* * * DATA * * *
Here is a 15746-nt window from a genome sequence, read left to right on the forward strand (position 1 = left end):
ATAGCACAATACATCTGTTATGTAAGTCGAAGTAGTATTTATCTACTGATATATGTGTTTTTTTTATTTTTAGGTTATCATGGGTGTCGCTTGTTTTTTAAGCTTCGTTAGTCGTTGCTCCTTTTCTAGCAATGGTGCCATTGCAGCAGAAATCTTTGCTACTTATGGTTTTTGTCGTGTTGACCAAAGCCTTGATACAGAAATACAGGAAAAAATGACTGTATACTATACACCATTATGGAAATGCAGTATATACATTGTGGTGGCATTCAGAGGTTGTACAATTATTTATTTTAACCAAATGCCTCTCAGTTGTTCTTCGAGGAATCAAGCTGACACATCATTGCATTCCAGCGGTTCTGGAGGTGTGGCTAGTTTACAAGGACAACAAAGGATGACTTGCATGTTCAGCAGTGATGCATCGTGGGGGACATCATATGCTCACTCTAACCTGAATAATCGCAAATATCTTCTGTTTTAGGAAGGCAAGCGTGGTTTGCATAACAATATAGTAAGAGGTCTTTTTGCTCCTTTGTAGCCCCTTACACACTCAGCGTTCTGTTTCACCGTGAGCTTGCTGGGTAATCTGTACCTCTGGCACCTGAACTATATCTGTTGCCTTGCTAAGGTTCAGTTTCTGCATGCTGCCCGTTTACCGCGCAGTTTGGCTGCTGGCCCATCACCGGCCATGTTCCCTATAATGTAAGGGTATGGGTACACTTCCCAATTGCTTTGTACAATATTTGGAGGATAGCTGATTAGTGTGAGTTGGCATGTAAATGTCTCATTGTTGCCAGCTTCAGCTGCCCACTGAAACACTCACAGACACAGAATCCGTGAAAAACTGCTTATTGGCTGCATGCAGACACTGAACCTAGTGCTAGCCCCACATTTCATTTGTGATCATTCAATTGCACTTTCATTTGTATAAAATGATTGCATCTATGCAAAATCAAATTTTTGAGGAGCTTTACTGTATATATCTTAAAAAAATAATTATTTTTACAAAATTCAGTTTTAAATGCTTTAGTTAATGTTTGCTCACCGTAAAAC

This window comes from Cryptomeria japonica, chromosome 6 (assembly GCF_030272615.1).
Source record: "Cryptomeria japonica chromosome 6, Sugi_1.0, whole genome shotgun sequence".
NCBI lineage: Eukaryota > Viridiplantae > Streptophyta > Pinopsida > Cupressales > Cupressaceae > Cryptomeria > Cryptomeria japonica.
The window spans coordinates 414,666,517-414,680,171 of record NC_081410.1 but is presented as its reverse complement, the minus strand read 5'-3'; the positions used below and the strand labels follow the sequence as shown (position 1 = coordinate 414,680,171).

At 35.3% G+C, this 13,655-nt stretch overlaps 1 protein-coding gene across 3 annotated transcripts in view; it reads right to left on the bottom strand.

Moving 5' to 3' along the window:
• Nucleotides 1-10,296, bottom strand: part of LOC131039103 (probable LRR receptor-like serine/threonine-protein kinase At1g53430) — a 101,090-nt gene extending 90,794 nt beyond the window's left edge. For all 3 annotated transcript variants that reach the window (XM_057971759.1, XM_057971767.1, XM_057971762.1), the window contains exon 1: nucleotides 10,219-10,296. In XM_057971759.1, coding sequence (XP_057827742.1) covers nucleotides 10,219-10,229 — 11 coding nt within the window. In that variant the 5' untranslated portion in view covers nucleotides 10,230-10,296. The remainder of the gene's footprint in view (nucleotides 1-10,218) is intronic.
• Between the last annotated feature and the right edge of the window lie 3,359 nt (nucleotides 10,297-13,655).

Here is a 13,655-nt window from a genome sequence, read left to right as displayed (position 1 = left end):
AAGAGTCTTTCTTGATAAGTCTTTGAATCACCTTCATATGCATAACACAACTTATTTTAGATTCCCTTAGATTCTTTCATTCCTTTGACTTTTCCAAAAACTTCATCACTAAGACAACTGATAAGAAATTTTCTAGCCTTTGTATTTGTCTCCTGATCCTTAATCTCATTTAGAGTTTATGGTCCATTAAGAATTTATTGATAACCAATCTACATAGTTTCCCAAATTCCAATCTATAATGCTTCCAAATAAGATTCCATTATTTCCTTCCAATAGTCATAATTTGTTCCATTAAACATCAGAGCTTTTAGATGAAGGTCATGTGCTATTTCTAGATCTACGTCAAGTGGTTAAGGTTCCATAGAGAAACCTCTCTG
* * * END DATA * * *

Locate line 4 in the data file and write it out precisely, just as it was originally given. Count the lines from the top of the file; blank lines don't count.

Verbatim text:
Source record: "Cryptomeria japonica chromosome 6, Sugi_1.0, whole genome shotgun sequence".